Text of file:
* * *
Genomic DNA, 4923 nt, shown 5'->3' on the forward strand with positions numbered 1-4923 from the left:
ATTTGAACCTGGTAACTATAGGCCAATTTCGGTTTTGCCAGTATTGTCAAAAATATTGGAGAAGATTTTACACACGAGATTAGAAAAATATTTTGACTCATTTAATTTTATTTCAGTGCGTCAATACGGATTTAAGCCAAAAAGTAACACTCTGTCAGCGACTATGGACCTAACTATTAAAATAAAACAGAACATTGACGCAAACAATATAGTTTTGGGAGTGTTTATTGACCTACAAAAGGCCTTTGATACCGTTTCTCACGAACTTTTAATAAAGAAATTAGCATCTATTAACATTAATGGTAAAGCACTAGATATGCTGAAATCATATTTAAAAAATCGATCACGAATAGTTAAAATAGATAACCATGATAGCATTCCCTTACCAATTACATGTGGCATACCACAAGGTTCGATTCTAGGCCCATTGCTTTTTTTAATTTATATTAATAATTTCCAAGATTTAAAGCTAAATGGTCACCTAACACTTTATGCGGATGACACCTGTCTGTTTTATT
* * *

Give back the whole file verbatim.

Genomic DNA, 4923 nt, shown 5'->3' on the forward strand with positions numbered 1-4923 from the left:
ATTTGAACCTGGTAACTATAGGCCAATTTCGGTTTTGCCAGTATTGTCAAAAATATTGGAGAAGATTTTACACACGAGATTAGAAAAATATTTTGACTCATTTAATTTTATTTCAGTGCGTCAATACGGATTTAAGCCAAAAAGTAACACTCTGTCAGCGACTATGGACCTAACTATTAAAATAAAACAGAACATTGACGCAAACAATATAGTTTTGGGAGTGTTTATTGACCTACAAAAGGCCTTTGATACCGTTTCTCACGAACTTTTAATAAAGAAATTAGCATCTATTAACATTAATGGTAAAGCACTAGATATGCTGAAATCATATTTAAAAAATCGATCACGAATAGTTAAAATAGATAACCATGATAGCATTCCCTTACCAATTACATGTGGCATACCACAAGGTTCGATTCTAGGCCCATTGCTTTTTTTAATTTATATTAATAATTTCCAAGATTTAAAGCTAAATGGTCACCTAACACTTTATGCGGATGACACCTGTCTGTTTTATT